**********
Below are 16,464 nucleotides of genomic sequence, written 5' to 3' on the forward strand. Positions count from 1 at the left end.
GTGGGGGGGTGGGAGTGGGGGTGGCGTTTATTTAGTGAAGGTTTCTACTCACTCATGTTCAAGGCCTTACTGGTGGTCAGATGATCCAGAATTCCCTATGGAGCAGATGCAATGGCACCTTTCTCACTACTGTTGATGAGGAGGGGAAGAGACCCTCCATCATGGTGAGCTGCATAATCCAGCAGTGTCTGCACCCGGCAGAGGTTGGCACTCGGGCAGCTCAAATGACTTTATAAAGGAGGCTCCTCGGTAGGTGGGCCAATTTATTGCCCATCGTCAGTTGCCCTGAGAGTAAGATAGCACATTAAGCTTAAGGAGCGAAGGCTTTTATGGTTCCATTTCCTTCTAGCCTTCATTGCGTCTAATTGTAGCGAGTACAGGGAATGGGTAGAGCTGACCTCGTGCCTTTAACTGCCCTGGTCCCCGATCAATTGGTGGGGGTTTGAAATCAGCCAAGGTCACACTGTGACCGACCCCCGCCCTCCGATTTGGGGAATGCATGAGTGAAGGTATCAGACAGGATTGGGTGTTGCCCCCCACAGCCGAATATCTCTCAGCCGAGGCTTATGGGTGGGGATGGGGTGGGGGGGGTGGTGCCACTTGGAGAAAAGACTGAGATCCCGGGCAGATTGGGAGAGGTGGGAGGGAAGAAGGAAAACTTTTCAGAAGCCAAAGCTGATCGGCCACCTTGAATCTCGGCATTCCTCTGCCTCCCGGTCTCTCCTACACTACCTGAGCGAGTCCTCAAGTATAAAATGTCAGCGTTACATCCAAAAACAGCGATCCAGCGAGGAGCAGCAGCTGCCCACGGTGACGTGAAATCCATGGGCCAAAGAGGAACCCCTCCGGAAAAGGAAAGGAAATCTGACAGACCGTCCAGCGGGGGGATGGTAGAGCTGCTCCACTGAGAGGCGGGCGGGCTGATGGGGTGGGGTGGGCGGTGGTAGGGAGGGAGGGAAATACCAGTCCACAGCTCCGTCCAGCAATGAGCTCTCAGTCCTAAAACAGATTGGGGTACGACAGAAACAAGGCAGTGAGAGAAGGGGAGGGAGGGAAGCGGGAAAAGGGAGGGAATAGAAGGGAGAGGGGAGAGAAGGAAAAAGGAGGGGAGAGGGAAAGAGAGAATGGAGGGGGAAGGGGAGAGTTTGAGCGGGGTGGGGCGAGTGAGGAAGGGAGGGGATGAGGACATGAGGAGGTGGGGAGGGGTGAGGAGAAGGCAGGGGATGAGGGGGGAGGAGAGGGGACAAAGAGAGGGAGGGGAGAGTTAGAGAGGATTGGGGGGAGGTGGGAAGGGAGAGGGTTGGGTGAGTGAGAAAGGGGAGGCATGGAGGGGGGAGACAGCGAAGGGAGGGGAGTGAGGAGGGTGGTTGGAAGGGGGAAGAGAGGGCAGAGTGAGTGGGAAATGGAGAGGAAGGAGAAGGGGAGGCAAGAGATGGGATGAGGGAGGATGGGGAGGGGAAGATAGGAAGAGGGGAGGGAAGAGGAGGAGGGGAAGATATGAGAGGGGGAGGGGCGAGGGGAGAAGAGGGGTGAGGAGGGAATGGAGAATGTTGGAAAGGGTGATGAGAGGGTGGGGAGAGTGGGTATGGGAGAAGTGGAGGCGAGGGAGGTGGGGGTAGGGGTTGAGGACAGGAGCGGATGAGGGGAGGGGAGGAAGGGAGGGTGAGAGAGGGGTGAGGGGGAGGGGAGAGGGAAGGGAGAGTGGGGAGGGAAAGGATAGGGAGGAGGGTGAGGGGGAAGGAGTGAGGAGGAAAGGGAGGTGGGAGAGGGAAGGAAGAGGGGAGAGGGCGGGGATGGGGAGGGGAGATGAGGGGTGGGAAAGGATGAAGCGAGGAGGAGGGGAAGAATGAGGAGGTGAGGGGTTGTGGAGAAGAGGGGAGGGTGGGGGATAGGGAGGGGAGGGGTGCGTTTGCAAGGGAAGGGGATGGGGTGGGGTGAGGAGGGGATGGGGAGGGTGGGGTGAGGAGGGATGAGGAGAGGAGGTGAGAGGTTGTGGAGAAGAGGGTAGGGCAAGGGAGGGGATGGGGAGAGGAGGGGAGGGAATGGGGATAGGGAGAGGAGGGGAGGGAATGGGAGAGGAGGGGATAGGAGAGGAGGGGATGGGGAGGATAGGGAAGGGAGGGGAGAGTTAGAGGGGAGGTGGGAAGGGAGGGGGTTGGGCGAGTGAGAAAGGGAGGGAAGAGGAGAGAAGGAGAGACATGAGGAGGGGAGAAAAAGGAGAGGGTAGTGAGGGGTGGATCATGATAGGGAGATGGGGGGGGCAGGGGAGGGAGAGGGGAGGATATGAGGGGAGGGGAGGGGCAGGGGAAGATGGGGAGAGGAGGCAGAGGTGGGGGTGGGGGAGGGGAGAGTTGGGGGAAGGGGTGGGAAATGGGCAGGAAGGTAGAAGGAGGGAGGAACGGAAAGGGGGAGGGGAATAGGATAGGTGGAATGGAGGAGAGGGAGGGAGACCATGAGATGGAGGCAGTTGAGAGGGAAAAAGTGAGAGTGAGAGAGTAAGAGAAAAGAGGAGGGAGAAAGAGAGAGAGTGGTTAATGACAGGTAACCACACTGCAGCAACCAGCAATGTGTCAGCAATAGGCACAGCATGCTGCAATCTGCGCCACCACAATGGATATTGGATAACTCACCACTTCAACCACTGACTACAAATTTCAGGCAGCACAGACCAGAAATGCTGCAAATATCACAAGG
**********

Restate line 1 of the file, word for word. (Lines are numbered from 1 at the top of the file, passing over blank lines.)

Below are 16,464 nucleotides of genomic sequence, written 5' to 3' on the forward strand. Positions count from 1 at the left end.